News / 23 November 2012

Report from Ghana: 'the pothole experience'

Driving the Ugandan roads two months ago, Allan (who wortks with Ugandan organisation NAPE) came up with a wonderful idea to promote tourism to Uganda and add a special exiting and adventurous feature to it. “What”, he told me, “if we would hire an amphibious car and do the Pothole Experience. We load the car with tourists and drive at selected Ugandan roads along the potholes in the road and disappear in the biggest ones at one side and come up at the other side. As an encore we could ultimately experience a water filled pothole, dive into it with the car and see if we manage to come out the water at the other side. If not, we at least had a wonderful time in the previous potholes!”

It was a funny, imaginative story, but driving along the Ghanaian roads I thought back to this encounter two months ago. At that time I had organized a successful two-day workshop in Kampala and now I prepared for a similar CoC workshop in Ghana. I travel together with my guide and friend Dr. Adansi to environmentally interesting sites, while encircling abundant smaller and bigger potholes in the roads. We are in Atiwa District near the township of Kwabeng. Still more worrying is another type of potholes which I observe along the road. We enter the area of ”galamsey”.


Illegal gold mining
“Galamsey” is the local word for illegal (gold)mining and has a devastating effect on the landscape. The environment is totally destroyed by the digging and ruined because of the use of chemicals to extract the gold. The extensive erosion and the chemicals are polluting the surface water of the Birim River, source of drinking and household water of the nearby villages. It must undoubtedly have its effect on the groundwater, another source of drinking water. The mining is done in an uncontrolled way by villagers and by people coming from other areas. Although illegal by law no serious attempt is made by the authorities to avoid this kind of activities. Only from time to time police and military actions take place, but afterwards the people just return to resume their devastating work. But the miners are clearly on the look-out for trouble. If we approach them a number of women line up towards us as a barrier for the other workers. “They think we are military”, explained Adansi, pointing to my cap. Soon however they understand that we are not the authorities, and they show us around on the spot.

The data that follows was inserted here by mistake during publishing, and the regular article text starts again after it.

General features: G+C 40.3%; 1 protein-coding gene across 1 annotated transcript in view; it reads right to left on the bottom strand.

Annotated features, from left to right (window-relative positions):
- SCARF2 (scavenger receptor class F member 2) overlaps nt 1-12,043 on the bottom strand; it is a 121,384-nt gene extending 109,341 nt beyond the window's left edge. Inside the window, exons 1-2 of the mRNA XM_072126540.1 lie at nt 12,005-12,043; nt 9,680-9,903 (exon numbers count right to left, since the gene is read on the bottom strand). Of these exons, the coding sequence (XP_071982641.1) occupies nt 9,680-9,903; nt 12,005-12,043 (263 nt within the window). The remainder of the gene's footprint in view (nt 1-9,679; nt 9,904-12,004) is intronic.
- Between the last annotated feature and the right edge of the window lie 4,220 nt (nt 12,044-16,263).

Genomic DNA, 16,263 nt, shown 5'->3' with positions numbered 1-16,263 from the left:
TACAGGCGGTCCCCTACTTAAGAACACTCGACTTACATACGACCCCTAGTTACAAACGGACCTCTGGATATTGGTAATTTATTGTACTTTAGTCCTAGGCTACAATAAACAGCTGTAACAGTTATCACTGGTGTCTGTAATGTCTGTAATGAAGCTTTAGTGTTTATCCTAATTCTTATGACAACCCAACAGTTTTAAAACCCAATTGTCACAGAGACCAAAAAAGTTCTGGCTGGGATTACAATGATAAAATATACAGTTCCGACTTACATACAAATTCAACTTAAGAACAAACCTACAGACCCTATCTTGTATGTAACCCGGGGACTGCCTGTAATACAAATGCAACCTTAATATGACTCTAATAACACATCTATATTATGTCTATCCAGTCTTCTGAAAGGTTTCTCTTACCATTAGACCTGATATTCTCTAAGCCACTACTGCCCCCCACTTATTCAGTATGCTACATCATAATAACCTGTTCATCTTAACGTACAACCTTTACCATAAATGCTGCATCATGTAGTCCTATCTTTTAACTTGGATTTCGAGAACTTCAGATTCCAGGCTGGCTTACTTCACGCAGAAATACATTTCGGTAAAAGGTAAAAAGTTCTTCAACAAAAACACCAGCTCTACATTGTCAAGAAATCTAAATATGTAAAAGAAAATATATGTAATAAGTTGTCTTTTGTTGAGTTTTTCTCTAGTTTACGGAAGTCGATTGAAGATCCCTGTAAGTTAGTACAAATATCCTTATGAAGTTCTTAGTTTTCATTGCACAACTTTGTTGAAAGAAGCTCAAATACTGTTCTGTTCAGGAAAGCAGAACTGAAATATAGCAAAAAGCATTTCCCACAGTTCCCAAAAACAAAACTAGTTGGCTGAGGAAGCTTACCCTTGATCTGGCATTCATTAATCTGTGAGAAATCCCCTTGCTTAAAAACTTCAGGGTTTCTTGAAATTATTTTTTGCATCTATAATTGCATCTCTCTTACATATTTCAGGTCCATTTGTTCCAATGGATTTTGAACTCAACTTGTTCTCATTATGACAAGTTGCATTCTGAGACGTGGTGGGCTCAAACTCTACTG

Water ponds and mosquitoes
Most worrying is the fact that after digging the landscape is not restored. It leads to a barren landscape with lots of hillocks and water filled depressions. These ponds are a perfect breeding place for mosquitoes, that's why malaria is still a major health threat. At all the places we visited only at one site some poor attempt was made to level the area and do some reforestation.


Commissioners, chiefs and village-elders
To explain about and to raise support for our plans to improve the water and sanitation situation in the Kwabeng area, we paid visits to a number of authorities. Governance structures in Ghana are a complex hybrid system of Westminster style government linked with many semi-autonomous bodies, traditional leaders, and local government structures. In a period of two days we visited the community elders of Kwabeng, the MP (Member of Parliament) for the Atiwa Constituency, the District Commissioner (DC) of Atiwa District and a prominent Chief as representative of the Chieftaincy. This was all made possible by the influential position of Dr. Adansi, but left a big impression on me. Some experience to start my (first) visit to Ghana!


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